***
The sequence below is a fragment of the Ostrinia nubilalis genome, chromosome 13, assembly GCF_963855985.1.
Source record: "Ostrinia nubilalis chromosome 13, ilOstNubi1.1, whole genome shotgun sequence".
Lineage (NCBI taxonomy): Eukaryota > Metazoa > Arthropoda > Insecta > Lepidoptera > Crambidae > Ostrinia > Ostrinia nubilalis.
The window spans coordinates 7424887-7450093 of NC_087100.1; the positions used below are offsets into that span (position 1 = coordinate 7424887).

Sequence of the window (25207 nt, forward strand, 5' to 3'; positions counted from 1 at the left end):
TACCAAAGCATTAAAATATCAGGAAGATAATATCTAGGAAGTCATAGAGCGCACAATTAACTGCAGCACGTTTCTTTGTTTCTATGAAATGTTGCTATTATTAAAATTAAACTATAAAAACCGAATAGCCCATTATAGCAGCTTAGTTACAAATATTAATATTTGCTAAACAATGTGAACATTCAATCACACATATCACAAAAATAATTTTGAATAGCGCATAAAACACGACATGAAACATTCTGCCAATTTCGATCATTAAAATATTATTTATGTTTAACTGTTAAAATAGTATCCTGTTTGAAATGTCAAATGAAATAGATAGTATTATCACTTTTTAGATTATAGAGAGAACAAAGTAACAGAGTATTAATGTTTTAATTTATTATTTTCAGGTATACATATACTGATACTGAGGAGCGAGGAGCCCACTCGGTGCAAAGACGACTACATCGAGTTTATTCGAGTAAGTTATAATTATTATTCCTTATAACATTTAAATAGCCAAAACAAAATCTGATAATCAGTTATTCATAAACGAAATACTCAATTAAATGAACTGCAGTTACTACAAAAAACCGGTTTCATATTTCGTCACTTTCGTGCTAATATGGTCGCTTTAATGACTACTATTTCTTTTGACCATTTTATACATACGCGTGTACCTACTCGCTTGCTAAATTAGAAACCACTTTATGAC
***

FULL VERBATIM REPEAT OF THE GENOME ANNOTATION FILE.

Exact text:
The sequence below is a fragment of the Ostrinia nubilalis genome, chromosome 13, assembly GCF_963855985.1.
Source record: "Ostrinia nubilalis chromosome 13, ilOstNubi1.1, whole genome shotgun sequence".
Lineage (NCBI taxonomy): Eukaryota > Metazoa > Arthropoda > Insecta > Lepidoptera > Crambidae > Ostrinia > Ostrinia nubilalis.
The window spans coordinates 7424887-7450093 of NC_087100.1; the positions used below are offsets into that span (position 1 = coordinate 7424887).

Sequence of the window (25207 nt, forward strand, 5' to 3'; positions counted from 1 at the left end):
TACCAAAGCATTAAAATATCAGGAAGATAATATCTAGGAAGTCATAGAGCGCACAATTAACTGCAGCACGTTTCTTTGTTTCTATGAAATGTTGCTATTATTAAAATTAAACTATAAAAACCGAATAGCCCATTATAGCAGCTTAGTTACAAATATTAATATTTGCTAAACAATGTGAACATTCAATCACACATATCACAAAAATAATTTTGAATAGCGCATAAAACACGACATGAAACATTCTGCCAATTTCGATCATTAAAATATTATTTATGTTTAACTGTTAAAATAGTATCCTGTTTGAAATGTCAAATGAAATAGATAGTATTATCACTTTTTAGATTATAGAGAGAACAAAGTAACAGAGTATTAATGTTTTAATTTATTATTTTCAGGTATACATATACTGATACTGAGGAGCGAGGAGCCCACTCGGTGCAAAGACGACTACATCGAGTTTATTCGAGTAAGTTATAATTATTATTCCTTATAACATTTAAATAGCCAAAACAAAATCTGATAATCAGTTATTCATAAACGAAATACTCAATTAAATGAACTGCAGTTACTACAAAAAACCGGTTTCATATTTCGTCACTTTCGTGCTAATATGGTCGCTTTAATGACTACTATTTCTTTTGACCATTTTATACATACGCGTGTACCTACTCGCTTGCTAAATTAGAAACCACTTTATGAC